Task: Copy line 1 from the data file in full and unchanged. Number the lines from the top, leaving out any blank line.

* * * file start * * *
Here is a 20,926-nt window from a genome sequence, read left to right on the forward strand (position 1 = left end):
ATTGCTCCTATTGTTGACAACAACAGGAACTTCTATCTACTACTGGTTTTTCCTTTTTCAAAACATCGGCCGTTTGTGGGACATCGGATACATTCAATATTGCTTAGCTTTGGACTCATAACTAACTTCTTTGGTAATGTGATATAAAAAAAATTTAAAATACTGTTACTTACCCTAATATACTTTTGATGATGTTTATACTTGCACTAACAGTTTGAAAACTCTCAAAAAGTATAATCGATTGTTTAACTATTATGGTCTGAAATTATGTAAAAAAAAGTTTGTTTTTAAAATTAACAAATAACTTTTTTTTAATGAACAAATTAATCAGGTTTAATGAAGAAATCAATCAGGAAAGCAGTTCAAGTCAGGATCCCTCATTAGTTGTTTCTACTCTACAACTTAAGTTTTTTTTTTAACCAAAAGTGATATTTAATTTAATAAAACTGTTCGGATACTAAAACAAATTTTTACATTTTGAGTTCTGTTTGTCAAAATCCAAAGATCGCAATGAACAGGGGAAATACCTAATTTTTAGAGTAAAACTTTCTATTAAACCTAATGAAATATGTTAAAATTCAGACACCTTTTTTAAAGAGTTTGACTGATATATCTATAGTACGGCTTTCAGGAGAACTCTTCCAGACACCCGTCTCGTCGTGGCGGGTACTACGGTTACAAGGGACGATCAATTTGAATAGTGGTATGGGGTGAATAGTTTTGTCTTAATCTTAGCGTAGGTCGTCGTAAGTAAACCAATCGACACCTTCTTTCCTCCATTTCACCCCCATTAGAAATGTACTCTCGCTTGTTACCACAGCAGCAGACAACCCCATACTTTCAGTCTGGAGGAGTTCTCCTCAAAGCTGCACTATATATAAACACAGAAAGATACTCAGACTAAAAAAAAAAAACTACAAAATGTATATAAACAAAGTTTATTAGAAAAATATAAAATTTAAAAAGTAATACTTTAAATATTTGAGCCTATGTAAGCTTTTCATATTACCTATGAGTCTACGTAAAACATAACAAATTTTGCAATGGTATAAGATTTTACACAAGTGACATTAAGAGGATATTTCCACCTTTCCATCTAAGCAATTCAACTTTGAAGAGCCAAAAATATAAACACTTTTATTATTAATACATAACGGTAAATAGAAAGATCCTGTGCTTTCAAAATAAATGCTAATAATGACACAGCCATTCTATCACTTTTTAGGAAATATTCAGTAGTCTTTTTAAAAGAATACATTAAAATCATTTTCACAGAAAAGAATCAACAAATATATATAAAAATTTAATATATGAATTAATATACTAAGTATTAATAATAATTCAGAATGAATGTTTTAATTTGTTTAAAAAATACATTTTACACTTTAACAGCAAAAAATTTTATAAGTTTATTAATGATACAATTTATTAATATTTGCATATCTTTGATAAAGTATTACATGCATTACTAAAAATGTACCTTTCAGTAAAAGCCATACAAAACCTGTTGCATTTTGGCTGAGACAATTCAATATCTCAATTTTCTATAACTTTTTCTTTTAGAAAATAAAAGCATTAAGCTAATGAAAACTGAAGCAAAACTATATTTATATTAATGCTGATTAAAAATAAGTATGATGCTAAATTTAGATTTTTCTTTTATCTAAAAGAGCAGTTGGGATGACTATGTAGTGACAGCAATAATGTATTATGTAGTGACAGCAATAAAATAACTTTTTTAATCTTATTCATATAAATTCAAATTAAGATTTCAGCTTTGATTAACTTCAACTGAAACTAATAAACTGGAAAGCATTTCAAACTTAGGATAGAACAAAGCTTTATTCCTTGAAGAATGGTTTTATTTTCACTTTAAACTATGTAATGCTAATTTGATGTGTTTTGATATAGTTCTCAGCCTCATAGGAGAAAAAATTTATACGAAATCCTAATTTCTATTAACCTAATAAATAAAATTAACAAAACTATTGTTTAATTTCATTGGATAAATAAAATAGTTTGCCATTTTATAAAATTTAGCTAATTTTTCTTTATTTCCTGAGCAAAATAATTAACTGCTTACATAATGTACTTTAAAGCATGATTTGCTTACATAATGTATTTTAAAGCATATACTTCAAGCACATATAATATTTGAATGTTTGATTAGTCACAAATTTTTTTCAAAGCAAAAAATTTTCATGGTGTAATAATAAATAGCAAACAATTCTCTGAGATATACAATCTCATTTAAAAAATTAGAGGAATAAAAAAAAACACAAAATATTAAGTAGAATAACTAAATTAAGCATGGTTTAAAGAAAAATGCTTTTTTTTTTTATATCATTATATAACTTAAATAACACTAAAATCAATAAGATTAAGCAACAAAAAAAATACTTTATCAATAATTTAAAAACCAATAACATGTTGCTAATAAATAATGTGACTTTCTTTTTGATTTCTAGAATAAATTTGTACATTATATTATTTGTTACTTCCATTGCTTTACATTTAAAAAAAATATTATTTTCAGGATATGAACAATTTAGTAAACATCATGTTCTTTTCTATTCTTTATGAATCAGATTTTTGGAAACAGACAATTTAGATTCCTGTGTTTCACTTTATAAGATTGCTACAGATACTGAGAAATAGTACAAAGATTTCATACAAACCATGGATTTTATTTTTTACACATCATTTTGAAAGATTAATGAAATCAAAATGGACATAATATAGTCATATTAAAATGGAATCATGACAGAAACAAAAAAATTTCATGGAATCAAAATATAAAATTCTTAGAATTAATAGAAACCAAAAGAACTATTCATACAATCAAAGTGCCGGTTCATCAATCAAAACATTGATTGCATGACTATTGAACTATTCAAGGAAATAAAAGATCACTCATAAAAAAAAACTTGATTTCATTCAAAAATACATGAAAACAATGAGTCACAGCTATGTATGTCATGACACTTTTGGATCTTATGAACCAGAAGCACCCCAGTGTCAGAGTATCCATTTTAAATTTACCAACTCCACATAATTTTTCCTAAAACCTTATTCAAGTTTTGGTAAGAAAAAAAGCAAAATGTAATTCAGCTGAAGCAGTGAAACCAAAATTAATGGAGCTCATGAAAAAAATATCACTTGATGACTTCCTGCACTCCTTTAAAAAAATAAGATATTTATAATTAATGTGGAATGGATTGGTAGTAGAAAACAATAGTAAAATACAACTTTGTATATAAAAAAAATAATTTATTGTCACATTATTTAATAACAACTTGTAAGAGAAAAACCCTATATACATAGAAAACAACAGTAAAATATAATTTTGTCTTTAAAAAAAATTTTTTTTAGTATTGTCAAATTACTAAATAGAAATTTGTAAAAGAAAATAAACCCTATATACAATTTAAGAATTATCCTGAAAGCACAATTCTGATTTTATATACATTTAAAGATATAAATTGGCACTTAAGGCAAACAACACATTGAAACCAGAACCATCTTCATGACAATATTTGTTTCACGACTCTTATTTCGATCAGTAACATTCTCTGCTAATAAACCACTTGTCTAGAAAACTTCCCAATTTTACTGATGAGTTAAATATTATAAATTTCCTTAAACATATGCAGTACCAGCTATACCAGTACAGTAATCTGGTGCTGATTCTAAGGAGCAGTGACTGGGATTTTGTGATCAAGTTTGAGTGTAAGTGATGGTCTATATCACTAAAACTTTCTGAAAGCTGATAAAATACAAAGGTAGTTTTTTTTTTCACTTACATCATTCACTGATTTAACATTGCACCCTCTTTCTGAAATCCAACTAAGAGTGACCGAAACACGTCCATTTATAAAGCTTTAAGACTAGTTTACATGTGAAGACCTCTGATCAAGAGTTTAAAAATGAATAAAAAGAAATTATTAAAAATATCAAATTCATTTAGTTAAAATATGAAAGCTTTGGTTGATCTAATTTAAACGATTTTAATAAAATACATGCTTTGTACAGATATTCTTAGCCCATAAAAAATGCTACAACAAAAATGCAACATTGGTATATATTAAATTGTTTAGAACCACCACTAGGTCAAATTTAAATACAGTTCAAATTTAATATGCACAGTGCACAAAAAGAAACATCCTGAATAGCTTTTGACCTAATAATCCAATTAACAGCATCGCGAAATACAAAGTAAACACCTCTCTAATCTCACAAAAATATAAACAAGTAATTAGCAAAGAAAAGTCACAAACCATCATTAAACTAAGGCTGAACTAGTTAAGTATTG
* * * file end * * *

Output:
Here is a 20,926-nt window from a genome sequence, read left to right on the forward strand (position 1 = left end):